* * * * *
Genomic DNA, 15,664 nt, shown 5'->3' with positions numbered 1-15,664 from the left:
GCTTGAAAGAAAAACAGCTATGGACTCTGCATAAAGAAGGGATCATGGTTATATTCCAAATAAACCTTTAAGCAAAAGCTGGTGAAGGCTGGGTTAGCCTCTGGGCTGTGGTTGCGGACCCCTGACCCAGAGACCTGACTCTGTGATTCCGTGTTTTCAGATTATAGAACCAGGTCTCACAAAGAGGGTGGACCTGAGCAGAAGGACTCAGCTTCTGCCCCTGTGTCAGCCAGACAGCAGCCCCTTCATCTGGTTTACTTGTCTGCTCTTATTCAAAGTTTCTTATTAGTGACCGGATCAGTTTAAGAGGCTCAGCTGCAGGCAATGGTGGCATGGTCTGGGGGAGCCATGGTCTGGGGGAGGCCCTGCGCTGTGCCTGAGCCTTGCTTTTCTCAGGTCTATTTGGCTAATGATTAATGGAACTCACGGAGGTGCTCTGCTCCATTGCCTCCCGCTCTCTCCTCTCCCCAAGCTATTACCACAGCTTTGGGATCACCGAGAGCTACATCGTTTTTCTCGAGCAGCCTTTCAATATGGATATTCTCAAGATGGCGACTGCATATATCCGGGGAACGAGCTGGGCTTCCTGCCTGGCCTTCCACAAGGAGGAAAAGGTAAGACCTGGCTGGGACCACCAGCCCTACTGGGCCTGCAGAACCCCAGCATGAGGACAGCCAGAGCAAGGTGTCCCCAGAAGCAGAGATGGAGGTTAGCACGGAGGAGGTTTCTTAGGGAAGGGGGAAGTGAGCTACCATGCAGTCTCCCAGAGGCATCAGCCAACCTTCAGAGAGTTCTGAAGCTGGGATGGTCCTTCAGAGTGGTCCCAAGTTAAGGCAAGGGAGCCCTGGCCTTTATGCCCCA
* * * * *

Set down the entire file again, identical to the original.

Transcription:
Genomic DNA, 15,664 nt, shown 5'->3' with positions numbered 1-15,664 from the left:
GCTTGAAAGAAAAACAGCTATGGACTCTGCATAAAGAAGGGATCATGGTTATATTCCAAATAAACCTTTAAGCAAAAGCTGGTGAAGGCTGGGTTAGCCTCTGGGCTGTGGTTGCGGACCCCTGACCCAGAGACCTGACTCTGTGATTCCGTGTTTTCAGATTATAGAACCAGGTCTCACAAAGAGGGTGGACCTGAGCAGAAGGACTCAGCTTCTGCCCCTGTGTCAGCCAGACAGCAGCCCCTTCATCTGGTTTACTTGTCTGCTCTTATTCAAAGTTTCTTATTAGTGACCGGATCAGTTTAAGAGGCTCAGCTGCAGGCAATGGTGGCATGGTCTGGGGGAGCCATGGTCTGGGGGAGGCCCTGCGCTGTGCCTGAGCCTTGCTTTTCTCAGGTCTATTTGGCTAATGATTAATGGAACTCACGGAGGTGCTCTGCTCCATTGCCTCCCGCTCTCTCCTCTCCCCAAGCTATTACCACAGCTTTGGGATCACCGAGAGCTACATCGTTTTTCTCGAGCAGCCTTTCAATATGGATATTCTCAAGATGGCGACTGCATATATCCGGGGAACGAGCTGGGCTTCCTGCCTGGCCTTCCACAAGGAGGAAAAGGTAAGACCTGGCTGGGACCACCAGCCCTACTGGGCCTGCAGAACCCCAGCATGAGGACAGCCAGAGCAAGGTGTCCCCAGAAGCAGAGATGGAGGTTAGCACGGAGGAGGTTTCTTAGGGAAGGGGGAAGTGAGCTACCATGCAGTCTCCCAGAGGCATCAGCCAACCTTCAGAGAGTTCTGAAGCTGGGATGGTCCTTCAGAGTGGTCCCAAGTTAAGGCAAGGGAGCCCTGGCCTTTATGCCCCA